30 minutes? Story of the fastest game ever

That's barely enough time to finish your beer

January 4th, 2023
Art by Tom Forget

A version of this story originally ran in March 2021.

There's been a lot of talk over the past few years about trying to shorten the time of baseball games. The average duration of a nine-inning contest has crept up to around three hours. Rule changes coming to MLB in 2023 include a pitch timer and limiting pickoff attempts to address pace-of-play issues.

More than a century ago, some teams went to extremes to get through games as fast as possible. Pitchers took no breaks in between throws or innings. Every plate appearance took just 30 seconds. Everyone took the Jared Hughes approach – in all facets of the game.

But with all of those methods attempted to speed games up many decades ago, how fast were games actually played? What is the fastest baseball game of all time?

It happened during two Minor League games in the early 1900s, once in 1910 and another time in 1916. According to the all-knowing Google, the 1910 matchup between the Atlanta Crackers and Mobile Sea Gulls is the first choice that pops up when you search fastest baseball game ever. It was 32 minutes long. But a 1916 contest, featuring the Asheville Tourists vs. the Winston-Salem Twins, apparently ran a minute shorter, at a blistering 31 minutes.

Let's first look at the 1910 game, Google's primary option. It took place at Ponce de Leon Park in Georgia -- an already bizarre-looking stadium with a giant magnolia tree in center field. Both teams were out of contention in the waning days of the season and, although it's hard to know what they were thinking, many believe they were trying to break the record for the previous fastest game ever (a 44-minute affair in 1904).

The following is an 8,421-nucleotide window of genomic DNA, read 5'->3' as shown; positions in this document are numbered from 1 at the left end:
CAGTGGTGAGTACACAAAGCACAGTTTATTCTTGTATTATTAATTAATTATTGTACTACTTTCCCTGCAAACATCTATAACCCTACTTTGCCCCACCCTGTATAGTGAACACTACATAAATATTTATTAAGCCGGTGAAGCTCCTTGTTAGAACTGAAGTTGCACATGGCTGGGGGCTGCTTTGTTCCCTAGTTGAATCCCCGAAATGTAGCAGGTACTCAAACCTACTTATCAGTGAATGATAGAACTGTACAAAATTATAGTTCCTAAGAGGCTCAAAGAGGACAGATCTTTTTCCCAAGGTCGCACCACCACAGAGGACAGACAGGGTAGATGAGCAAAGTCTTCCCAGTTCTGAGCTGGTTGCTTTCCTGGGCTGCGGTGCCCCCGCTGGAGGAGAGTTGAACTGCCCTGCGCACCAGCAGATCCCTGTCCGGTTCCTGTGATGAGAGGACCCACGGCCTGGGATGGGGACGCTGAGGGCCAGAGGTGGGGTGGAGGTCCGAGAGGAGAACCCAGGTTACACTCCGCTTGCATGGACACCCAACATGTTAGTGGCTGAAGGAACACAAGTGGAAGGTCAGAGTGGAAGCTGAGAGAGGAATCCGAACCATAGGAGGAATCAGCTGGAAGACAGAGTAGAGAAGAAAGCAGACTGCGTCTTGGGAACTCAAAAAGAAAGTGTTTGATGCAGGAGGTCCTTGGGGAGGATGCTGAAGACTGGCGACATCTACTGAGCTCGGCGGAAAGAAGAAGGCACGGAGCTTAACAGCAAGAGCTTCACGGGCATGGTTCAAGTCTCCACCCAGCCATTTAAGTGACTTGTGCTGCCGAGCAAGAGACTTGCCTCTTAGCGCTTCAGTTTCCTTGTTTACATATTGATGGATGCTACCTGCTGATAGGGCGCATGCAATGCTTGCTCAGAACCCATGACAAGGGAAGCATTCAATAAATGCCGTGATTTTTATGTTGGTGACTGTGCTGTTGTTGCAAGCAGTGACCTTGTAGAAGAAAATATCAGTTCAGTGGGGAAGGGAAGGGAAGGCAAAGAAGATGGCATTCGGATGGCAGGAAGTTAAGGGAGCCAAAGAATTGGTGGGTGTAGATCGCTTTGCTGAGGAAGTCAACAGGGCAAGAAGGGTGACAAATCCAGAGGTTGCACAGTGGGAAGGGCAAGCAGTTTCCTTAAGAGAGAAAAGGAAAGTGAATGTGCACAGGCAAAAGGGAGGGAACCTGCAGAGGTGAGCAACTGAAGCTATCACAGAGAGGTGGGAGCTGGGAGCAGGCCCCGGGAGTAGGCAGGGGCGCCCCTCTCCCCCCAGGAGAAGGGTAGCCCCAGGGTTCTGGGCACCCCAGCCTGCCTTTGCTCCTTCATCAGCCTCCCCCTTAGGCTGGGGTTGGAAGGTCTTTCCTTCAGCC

According to SABR and various newspaper accounts, teams ran on and off the field and took no warmups. A New York Times article stated that hitters even came up to "bat on the run" and mostly swung at the first pitch. They hit almost all grounders, allowing fielders to compile 35 assists.

The dueling hurlers Bill Chappelle and Hank Griffin "pitched excellent games" and looked "like demented steam engines," via the Atlanta Journal. They recorded just one walk and one strikeout between the two of them. This illustration may or may not have not been drawn of Chappelle during the game. He kind of does look like a steam engine, right?

The Sea Gulls turned a rare 9-3-2 triple play to help put a quick end to an inning -- catching a fly ball in right, doubling off a man at first and then tagging out a man trying to tag from third to home. Mobile won the game, 2-1, thanks to an RBI single and a triple and a run on a wild pitch.

Wynn Montgomery, doing the in-depth research SABR is known for, figured out through old box scores that the game had a total of 62 plate appearances, which rounds out to a wild 31 seconds per at-bat. So no, there was no Nomar Garciaparra'ing on that day.

And then there's the 1916 game between the Tourists and Twins. There's not a ton of information out there about it -- no box scores or national newspaper game writeups. But, like the 1910 affair, it was one of the last days of the season so nobody really cared who won (the Twins ended up taking it, 2-1). The two teams had also decided to start more than half an hour early because the Twins had a train to catch out of town. The game went so quickly that some fans who thought they were arriving early barely got there for the end.

The pitchers lobbed throws in so batters could hit and get their at-bats over with. And if they did hit the ball, they just kept running until they were either tagged out or reached home. Fielders also started to creep off the field before there were three outs to get things moving. It was like a bunch of five-year-olds playing tee-ball in their backyard.

But one of the best anecdotes from the game was found by CBS' Dayn Perry in the book "A History of Professional Baseball in Asheville."

"The most unusual play of the game took place in the top half of the third inning. Asheville pitcher Doc Lowe delivered the ball before his catcher was behind the plate. The Winston-Salem batter singled to center field and tried to advance to second base when the outfielder's throw headed to the visitors' dugout. Frank Nesser, the Twins' on-deck hitter, snagged the ball and threw out his teammate with a perfect peg to the keystone sack."

Now, THAT is dedication to pace of play.